Deaf Representation is Improving in Film and TV, But Falls Short in Video Games, Animation and Kids TV (EXCLUSIVE)
Deaf representation has come a long way in Hollywood.
“CODA’s” release and subsequent best picture Oscar win marked an important moment for deaf audiences. It showed the most significant representation of the community on a global stage since 1986’s “Children of a Lesser God” earned Marlee Matlin a best actress prize.
“Hollywood is making that shift from diversity for optics to something deeper,” says Lauren Ridloff, a deaf actor best known for her work on “Eternals” and “The Walking Dead.”
That deeper shift includes recent projects where deaf representation has been the focus of major storylines. Director James Cameron called on C.J Jones to create Na’vi sign language, featured in “Avatar: The Way of Water.” HBO’s “The Last of Us” offered up another landmark moment when the show about a post-apocalyptic world featured Keivonn Woodard, as a young deaf Black man trying to survive zombie hordes. Last year, Hulu’s “Only Murders in the Building” featured James Caverly, as a deaf man, with the show depicting his perspective by having one episode unfold in near silence. And John Krasinski’s “A Quiet Place” also featured a prominent deaf storyline and character.
Those aren’t just anecdotal signs of progress. A recent study by NRG shows at least 79% of deaf consumers believe that there has been more representation of their community in TV and film compared to a year ago. However, Ridloff and others maintain that more ground needs to be made up.
DJ Kurs, the artistic director of Deaf West Theatre, a Los Angeles-based company behind Tony Award-nominated revivals of “Big River” and “Spring Awakening,” partnered with NRG to host a wide-ranging roundtable about the issues facing the deaf community. It features Ridloff, “CODA” actor Daniel Durant, graphic designer Michael Epstein, comedian Jessica Flores, actress Shaylee Mansfield, founder of DC Deaf Moviegoers and Allies Erik Nordlof and disability advocate and ASL performer Raven Sutton. They joined Kurs to discuss the representation of the deaf community in media and entertainment and why it matters for deaf audiences.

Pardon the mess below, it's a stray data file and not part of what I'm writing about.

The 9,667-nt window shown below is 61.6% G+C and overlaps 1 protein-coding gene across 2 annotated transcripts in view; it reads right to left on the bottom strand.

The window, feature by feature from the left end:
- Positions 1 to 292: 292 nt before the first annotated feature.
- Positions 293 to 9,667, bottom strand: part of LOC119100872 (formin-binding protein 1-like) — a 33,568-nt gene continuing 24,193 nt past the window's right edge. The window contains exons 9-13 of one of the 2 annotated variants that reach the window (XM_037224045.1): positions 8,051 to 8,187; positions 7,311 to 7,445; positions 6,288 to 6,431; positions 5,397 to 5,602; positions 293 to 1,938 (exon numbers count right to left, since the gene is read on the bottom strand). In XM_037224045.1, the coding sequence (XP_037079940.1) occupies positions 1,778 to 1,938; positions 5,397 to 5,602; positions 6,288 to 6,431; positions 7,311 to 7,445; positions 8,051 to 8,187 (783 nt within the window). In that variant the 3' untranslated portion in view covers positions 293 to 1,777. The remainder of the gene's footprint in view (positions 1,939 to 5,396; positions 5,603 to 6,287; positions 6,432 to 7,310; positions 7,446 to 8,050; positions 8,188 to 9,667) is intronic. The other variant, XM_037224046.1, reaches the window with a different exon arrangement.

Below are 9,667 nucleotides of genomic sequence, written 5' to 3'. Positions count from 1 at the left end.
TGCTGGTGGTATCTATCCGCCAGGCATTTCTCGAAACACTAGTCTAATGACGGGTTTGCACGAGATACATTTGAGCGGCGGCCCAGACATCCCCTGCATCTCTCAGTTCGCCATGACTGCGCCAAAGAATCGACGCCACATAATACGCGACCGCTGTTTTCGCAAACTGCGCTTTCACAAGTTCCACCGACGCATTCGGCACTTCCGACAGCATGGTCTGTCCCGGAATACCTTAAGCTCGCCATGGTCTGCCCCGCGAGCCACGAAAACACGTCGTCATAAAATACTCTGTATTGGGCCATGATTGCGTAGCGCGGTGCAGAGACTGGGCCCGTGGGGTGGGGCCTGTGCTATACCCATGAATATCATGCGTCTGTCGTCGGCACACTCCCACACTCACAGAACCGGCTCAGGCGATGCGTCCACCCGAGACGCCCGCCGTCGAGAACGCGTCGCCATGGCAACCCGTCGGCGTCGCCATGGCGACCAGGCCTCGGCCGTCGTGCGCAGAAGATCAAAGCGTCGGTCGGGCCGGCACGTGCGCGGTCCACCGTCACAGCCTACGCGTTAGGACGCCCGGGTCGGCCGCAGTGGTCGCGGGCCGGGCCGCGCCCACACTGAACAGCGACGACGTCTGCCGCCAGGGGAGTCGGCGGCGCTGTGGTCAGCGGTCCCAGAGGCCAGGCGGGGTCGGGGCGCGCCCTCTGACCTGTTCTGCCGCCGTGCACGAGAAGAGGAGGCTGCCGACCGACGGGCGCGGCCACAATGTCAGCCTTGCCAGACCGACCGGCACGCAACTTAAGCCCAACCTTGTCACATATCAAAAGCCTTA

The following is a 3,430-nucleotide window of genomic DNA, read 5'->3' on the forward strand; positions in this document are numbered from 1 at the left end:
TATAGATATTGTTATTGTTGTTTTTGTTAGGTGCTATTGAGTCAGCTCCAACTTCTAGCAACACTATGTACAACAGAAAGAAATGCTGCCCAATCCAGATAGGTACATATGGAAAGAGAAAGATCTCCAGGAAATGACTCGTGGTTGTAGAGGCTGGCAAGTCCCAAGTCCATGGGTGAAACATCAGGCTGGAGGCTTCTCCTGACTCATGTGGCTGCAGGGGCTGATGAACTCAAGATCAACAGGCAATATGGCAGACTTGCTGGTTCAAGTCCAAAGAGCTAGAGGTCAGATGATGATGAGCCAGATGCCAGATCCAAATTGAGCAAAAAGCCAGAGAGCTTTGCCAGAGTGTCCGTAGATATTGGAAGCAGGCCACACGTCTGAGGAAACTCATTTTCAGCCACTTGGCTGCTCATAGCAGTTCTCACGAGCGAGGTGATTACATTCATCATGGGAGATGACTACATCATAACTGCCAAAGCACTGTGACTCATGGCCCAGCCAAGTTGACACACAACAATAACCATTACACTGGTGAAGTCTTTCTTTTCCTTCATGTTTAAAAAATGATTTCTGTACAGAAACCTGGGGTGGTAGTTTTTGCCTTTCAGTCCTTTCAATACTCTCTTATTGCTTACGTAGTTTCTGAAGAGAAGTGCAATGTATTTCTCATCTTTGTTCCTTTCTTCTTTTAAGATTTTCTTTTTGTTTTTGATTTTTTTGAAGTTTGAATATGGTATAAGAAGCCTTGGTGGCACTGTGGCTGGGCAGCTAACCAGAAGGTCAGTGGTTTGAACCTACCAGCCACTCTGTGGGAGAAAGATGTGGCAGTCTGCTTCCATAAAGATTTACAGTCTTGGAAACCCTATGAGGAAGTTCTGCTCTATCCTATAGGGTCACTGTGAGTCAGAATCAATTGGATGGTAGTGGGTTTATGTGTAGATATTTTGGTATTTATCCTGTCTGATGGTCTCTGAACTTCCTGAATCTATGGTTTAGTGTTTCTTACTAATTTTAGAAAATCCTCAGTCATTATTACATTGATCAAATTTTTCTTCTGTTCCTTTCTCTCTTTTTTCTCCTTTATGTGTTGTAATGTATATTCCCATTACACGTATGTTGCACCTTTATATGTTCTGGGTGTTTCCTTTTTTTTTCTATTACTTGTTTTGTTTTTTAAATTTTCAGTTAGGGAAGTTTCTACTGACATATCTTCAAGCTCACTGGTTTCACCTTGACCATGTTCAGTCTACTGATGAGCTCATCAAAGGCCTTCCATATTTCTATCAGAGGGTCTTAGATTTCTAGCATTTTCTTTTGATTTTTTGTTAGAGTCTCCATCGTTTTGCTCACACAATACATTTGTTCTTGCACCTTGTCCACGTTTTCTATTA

Kurs pointed out that other forms of entertainment such as video games, live shows and genres such as animation continue to lag behind in deaf representation. Kurs said, “We just aren’t seeing as many deaf people there as we are in other forms of media and other genres.”
Mansfield, whose credits include “Madagascar: A Little Wild” stressed she had grown up without seeing herself represented on TV, particularly on children’s shows. “It’s important there are more young deaf people on those shows,” she said. “Child audiences out there are more open, receptive and welcoming. If they see deaf children are a part of our world, they will realize there’s nothing wrong with being deaf.”
The panel also discussed ongoing obstacles faced by the deaf community.
Earlier this year, Matlin called out the importance of open-captioned films during the Sundance Film Festival. Nordlof believes it wasn’t the filmmaker’s fault.
“It was the fault of the organizers who didn’t make sure that they were functioning devices,” he says. “That’s the challenge with live organizations. They feel very cost-conscious, and they don’t know how to navigate that and get the access that’s needed.”
Yet Sutton and the group remain hopeful about the steps Hollywood is making toward change. More conversations, discussions and inclusivity in front of and behind the camera are steps in helping the shift.
Sutton says optimistically, “I really want to be on a side of change, and it can happen. It’s not a hard thing to make something accessible. You just have to be willing, open-minded and have an open heart.”
Watch the full video above.